Gus Malzahn’s running game has had a short but outstanding stretch of success, which is expected to continue in 2015.

Last season’s primary running back, Cameron Artis-Payne, led the SEC with 1,608 rushing yards, and the Tigers were second in the conference in yards per carry (5.5). The Tigers’ top rusher in 2014 moved on to the NFL’s Carolina Panthers. Quarterback Nick Marshall and backup running back Corey Grant, who combined for 1,162 rushing yards, also departed.

Most initially expected Auburn to choose between junior-college transfer Jovon Robinson and returnees Roc Thomas and Peyton Barber, giving one of them the spotlight and potentially the chance to approach Artis-Payne’s 303 carries of a season ago.

However, less than two weeks away from the season opener against Louisville, Auburn is apparently leaning toward a “running back by committee” approach. That’s not necessarily a bad thing when you consider the fact that Tre Mason didn’t emerge as the Tigers’ top rusher until the fourth game of the 2013 season. And all he did was run for 1,816 yards and 23 touchdowns on his way to becoming a Heisman finalist — while helping Auburn win the SEC Championship and leading it to the BCS National Championship Game.

While the Tigers might not be going into this season with a clear workhorse, their top three running backs all have shown potential. It will be interesting to see if one of them emerges as the leader of this skilled pack.

Here’s a look at this year’s talented Tigers trio listed in order of where each player currently is on the depth chart.

Roc Thomas: As the third option behind Artis-Payne last season, Thomas had just 43 carries for 214 yards and two touchdowns. But in the A-Day Game, the 5-foot-10, 203-pound sophomore from Anniston, Ala., led the Tigers with 69 yards, including a 36-yard scamper for a touchdown on his first carry of the day. He also scored a touchdown with Auburn’s second-team offense on a 12-yard reception.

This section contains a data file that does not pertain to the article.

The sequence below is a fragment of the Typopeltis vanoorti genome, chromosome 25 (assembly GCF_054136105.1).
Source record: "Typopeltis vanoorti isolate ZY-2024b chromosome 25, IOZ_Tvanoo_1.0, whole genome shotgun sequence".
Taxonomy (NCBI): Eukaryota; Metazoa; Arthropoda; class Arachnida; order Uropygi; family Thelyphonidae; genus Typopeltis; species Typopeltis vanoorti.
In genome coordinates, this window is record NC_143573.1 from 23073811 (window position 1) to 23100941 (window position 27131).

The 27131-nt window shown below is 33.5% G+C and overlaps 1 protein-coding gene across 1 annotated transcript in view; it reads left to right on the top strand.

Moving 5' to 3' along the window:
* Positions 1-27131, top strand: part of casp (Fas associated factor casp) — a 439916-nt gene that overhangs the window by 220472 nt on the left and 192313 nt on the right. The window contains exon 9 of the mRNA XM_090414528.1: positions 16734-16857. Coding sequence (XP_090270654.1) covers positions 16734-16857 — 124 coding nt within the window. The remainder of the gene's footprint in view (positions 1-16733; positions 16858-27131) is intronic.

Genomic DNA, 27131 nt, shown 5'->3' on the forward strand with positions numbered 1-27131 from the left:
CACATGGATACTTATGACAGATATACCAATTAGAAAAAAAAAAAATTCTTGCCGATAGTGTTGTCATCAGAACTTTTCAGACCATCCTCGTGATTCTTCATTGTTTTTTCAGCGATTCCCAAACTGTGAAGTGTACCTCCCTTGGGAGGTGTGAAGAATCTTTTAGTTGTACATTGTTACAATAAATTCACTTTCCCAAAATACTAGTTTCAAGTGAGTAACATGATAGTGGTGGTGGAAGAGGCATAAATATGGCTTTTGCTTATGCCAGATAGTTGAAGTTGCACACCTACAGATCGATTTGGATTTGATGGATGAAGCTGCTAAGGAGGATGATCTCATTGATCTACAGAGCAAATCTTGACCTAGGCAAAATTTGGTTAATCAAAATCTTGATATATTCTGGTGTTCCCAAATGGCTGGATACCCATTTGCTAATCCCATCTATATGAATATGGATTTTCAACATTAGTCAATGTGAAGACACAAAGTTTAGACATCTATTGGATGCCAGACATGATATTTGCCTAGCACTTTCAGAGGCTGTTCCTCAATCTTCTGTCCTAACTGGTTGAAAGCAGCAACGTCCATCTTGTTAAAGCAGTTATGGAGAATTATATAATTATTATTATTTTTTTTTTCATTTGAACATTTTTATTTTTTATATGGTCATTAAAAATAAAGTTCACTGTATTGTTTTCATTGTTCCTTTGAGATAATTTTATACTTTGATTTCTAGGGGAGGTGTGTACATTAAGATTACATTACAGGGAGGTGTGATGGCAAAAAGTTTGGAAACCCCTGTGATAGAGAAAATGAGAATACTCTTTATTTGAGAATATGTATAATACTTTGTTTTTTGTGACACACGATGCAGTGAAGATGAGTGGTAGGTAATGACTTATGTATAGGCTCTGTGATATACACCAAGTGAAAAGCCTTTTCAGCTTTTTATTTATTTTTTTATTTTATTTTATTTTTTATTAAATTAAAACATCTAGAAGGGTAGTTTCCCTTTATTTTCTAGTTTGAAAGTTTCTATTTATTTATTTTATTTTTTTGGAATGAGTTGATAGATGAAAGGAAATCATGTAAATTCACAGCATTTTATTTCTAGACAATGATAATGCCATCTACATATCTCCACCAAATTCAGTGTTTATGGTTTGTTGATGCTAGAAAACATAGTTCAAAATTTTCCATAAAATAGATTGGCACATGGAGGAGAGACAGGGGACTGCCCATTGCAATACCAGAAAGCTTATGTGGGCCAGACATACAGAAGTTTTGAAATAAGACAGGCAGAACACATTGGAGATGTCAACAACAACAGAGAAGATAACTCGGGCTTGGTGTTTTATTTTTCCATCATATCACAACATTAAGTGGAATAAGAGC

More of a pass-catching threat out of the backfield than Barber is, Thomas also had six catches for 27 yards in 2014.

Peyton Barber: A 5-foot-11, 225-pound sophomore from Alpharetta, Ga., Barber rushed six times for 32 yards in Auburn’s spring game after finishing with 54 yards on 10 carries last season. Barber is more like Robinson than he is like Thomas — big and tough between the tackles.

Jovon Robinson: The 6-foot, 230-pounder signed with Tigers in December after rushing for 3,198 yards and 23 touchdowns in two seasons at Georgia Military College. He made his biggest impact in 2013, when he set the JUCO record for rushing yards in a season with 2,367.

Robinson’s ties to Auburn go back to 2012, when he originally signed with the Tigers as one of the top prep prospects in Alabama. However, after being ruled academically ineligible, Robinson left the Plains after just two weeks on campus. But he made a triumphant return to Auburn in this year’s A-Day Game, when he had 19 yards on six carries.


Auburn’s rushing game has been the best in the SEC the last two seasons, with the Tigers averaging 255 yards on the ground per game in 2014 and 328 in 2013, numbers that might be difficult for the Tigers to approach in Malzahn’s third year as the team’s head coach.

But Auburn’s passing game — behind new starting QB Jeremy Johnson and returning receivers D’haquille Williams and Ricardo Louis — more than likely will keep opposing defenses honest, which should open things up for the Tigers’ unproven running backs, whose talent should trump their inexperience.

Robinson, whom several considered the favorite to start early during spring practice, fell to a clear third on the depth chart early during preseason camp. If anyone has potential to shake up the backfield order, it’s him.

But Thomas has done a good job alleviating concerns about ball security. Auburn’s coaches believe he can get the tough yards between the tackles. They haven’t questioned his physicality, but at 203 pounds, they wonder whether his body can sustain an entire season of collisions.

That gives even more credence to the idea that the Tigers could use a by-committee approach out of the backfield this fall.